First, your question.
Yes, the increase of mass occurs only when a particle approaches $c$ (speed of light in vacuum).
$c$ is fundamental in Special Relativity, not because it is the speed of photons, but because it is the constant speed in the universe (the only speed invariant to boosts). Just because macroscopic light is transmitted at a lower speed inside a particular medium, that doesn't mean that the fundamental speed of Special Relativity is any different. Even inside mediums where light travels more slowly, all relativistic effects happen when a particle approaches $c$.
Since Cherenkov radiation (CR) is just an effect related to the speed of light in a medium (and not to $c$), it doesn't have anything to do with mass increase either. Though CR and mass increase can happen simultaneously to a particle, they are independent (the first does not imply the second, and vice-versa).
Second, about the increase of mass.
It has been a historical habit to say that a particle's mass increases as $m=\gamma m_0$ when its velocity approaches $c$. That is not very appropriate. While it may seem convenient to define this relativistic mass, it's not a good habit.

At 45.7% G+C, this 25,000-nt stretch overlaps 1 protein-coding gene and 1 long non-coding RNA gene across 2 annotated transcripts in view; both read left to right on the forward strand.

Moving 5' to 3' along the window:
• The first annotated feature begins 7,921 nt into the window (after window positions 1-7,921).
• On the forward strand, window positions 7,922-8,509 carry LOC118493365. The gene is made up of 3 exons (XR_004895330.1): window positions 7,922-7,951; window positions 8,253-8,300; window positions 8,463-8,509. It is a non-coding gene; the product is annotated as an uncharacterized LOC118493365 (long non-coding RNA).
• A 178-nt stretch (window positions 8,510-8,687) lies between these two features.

First, because it's confusing to some people. There are physically intuitive ways to explain to a student why time intervals must stretch and why space intervals have to contract, but there's no way at all to explain why a particle's mass should increase.
Second, it's also not accurate. The defined relativistic mass parameter does not sustain the properties you would expect from a mass under close analysis. (I have a reference for this, but the pdf file somehow got corrupted in the last 8 years. I'm looking for a copy.)